Chickens don't build skyscrapers: future anxiety and being human

Many of my patients have some degree of anxiety. Indeed, it is an anxious time in an anxious world. But some of us are prone to higher degrees of anxiety over the future. We may fear something bad will happen. We may fear we will fail at something important. We may fear letting other people down. The practice of mindfulness is recommended as a remedy for anxiety. Most anxiety exists in the future - it is a future fear emotion. Thus, practicing mindfulness, limiting your focus to this very moment and not allowing your mind to race into the future, effectively reduces future fear.

I was talking to a patient about his anxiety the other day, and he lamented that he couldn't be more like the animals, who seem never to suffer from future anxiety. I was struck by his comment because people are not animals. Why would we wish to be like animals?

It is true that my chickens do not give much thought to the future. They do appear to live primarily in the present moment. They eat when hungry, brood with the season, rest when they are tired, and flee when they are threatened. Even under threat, once the threat is gone, they return to normal fairly quickly. Narrowly escaping a hawk does not see them still cowering in fear even two days later. They appear to have an advantage in being able to let go their fears as threats pass. 

But chickens don't build skyscrapers. Chickens build nests in response to the arrival of nesting season. The nest is basic, easily put together by first selecting the right spot, shaping the existing materials with feet and beak, and then pulling some feathers from one's breast to make it soft and warm. The nest is intended to serve only one set of chicks. She will not use the nest again. She does not envision generations of chicks, many years in the future, using this nest that she is laboring to build. Nor do squirrels, for all their reputation as future planners, truly do much future visioning. Science has discovered that squirrels do not actually remember where they have buried anything. Rather, when they are looking for stored goodies, they randomly dig in places where it seems likely they might have put something a season or two before.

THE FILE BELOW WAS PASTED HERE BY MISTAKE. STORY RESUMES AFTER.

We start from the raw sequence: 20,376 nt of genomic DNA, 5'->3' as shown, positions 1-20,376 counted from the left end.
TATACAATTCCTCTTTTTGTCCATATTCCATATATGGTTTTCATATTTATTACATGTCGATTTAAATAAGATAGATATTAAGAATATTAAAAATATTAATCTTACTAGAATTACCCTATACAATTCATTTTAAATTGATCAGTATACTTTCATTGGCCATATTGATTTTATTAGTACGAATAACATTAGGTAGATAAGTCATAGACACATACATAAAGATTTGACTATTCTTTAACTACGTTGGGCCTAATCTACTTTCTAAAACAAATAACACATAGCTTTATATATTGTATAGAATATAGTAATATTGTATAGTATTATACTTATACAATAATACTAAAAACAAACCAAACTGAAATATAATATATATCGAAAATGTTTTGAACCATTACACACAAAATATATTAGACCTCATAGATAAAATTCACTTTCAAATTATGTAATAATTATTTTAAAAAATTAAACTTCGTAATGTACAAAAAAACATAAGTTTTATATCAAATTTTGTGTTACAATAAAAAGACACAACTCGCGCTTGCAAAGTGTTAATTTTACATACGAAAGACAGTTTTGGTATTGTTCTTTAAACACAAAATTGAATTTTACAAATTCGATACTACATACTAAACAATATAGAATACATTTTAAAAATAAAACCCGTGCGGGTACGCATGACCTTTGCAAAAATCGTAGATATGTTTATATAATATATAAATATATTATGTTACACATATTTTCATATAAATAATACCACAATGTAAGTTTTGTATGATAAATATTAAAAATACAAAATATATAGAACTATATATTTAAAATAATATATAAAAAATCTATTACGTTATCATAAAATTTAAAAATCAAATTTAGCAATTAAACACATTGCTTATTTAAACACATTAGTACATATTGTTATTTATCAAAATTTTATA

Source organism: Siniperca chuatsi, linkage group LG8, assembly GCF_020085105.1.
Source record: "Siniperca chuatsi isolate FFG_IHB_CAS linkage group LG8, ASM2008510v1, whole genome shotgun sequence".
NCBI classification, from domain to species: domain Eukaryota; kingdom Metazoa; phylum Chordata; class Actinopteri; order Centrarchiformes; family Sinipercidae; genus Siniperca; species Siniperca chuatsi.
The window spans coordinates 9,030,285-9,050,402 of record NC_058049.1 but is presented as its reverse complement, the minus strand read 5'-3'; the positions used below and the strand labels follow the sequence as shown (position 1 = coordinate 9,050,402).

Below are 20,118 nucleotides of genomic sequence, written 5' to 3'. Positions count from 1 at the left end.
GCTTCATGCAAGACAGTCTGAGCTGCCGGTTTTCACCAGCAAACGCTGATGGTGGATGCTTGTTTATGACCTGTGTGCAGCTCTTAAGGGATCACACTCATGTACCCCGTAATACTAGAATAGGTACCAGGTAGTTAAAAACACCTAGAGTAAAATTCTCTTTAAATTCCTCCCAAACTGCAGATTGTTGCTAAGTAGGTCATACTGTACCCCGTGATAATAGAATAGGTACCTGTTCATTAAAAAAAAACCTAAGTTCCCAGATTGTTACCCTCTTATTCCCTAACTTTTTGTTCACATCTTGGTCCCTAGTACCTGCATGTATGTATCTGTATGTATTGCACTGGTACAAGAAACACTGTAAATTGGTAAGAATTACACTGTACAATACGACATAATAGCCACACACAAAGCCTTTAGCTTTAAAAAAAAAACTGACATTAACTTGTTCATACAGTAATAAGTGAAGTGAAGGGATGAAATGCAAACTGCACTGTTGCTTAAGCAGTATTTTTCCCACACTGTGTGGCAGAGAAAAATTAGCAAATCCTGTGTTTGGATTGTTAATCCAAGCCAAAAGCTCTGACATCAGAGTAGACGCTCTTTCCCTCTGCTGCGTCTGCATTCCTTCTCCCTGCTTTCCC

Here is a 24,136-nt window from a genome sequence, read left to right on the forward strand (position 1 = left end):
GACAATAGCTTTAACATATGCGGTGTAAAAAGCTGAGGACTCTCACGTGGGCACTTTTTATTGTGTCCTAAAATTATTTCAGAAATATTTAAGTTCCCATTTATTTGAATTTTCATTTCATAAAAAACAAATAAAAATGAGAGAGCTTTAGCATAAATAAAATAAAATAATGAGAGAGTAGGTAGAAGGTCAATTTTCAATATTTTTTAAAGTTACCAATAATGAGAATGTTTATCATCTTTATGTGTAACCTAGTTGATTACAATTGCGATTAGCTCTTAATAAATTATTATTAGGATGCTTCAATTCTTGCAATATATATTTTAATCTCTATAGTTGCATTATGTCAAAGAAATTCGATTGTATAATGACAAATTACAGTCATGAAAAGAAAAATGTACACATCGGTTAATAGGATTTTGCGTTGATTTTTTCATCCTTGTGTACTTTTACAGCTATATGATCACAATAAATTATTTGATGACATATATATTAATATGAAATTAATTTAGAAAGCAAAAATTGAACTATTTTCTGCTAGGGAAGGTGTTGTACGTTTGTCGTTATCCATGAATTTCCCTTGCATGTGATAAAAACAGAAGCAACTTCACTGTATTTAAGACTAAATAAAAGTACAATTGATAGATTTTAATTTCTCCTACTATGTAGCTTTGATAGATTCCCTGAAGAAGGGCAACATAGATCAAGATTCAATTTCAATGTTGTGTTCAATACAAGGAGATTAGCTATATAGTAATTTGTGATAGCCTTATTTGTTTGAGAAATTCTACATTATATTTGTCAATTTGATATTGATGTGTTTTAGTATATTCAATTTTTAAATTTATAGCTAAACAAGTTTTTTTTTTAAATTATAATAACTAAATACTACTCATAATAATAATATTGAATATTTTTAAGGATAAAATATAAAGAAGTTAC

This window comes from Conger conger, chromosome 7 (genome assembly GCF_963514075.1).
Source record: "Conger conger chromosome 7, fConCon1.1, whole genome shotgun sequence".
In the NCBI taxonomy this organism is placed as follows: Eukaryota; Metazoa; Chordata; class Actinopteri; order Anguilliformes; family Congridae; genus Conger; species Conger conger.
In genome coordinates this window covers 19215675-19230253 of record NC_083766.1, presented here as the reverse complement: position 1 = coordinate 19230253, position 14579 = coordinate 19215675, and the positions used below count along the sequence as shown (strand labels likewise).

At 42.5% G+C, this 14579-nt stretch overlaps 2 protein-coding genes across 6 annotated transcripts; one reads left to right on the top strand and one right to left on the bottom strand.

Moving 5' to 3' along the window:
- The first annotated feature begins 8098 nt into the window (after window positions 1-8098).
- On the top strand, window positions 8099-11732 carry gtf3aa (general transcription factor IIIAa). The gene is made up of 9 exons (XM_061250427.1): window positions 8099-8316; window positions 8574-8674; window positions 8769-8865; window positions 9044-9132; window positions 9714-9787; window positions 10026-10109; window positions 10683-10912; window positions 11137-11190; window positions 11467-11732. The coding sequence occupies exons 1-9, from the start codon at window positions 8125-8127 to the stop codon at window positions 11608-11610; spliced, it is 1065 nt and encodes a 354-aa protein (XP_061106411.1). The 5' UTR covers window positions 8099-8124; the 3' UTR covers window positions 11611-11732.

Some animals do seem to possess longer vision. Termites and ants, for example, can build permanent colony structures that will last for generations, and are properly oriented to sun and earth to provide optimal conditions for habitation. One wonders, then, if ants and termites, like humans, are more prone to future anxiety because of this ability. Do the first ones to break ground on a new colony fret over whether they have the orientation just right? Do they fear their peers will die a horrible death if the colony collapses, making plain their ineptitude? Has anyone measured levels of cortisol in termites? 

People are capable of vast future vision. We envision the future not only for ourselves, but for our family, our friends, total strangers, and people who aren't even born yet. We design parks, thinking of the people who will use them for years to come. We do medical research, looking for cures because we can envision a future where people don't suffer from terrible diseases. We start foundations to remedy the ills of society because we want a future where all people have peace, sustenance, education, and justice. And we build skyscrapers, gleaming towers that must account for future weather, future populations, and the future of the materials with which they are made, long beyond the life of the builders. Our ancestors long ago built houses of worship to glorify God with materials that would far outlast themselves. Today we can still worship in them because someone years ago saw the future. 

My dear anxious friends, do not be too hard on yourselves. The thing that makes you anxious is also part of what makes you human. That ability to see the worst coming is also your great gift to lay foundations for future generations. 

My advice to the catastrophizers: indulge! Indulge that terrible fantasy! Most people who are anxious stop with, "Something bad might happen." That does not allow your anxiety to complete the cycle, and you stay stuck there. Instead, play it out. What bad thing could happen? Could a loved one die? Could you go bankrupt? Could you end up divorced? Or unemployed? What is the bad thing you see on the horizon? Now, what would you do?

What would you do?

This is a critical question. It allows you to reflect on your skills and support. The mistake we make when contemplating disaster is we assume we are completely ignorant, helpless, and alone. That is just not true. We are adults who have acquired tremendous knowledge of the world, many skills, and many social supports. We have people who love us, and social programs to help us. If your spouse died, you would go on. If you went bankrupt, you would go on. If you got divorced or lost your job, you would go on. You would endure, because you have already endured so much. You would take concrete steps to help yourself, because you already do that every single day. You are so much more competent and capable and loved and supported than your anxiety thinks you are. Take those thoughts to completion, so your heart can see that I am right.

To worry is human. To envision the future is human. To adapt, and to love, and persevere is human. God bless the beasts, but that is not our path. We have bigger things to make.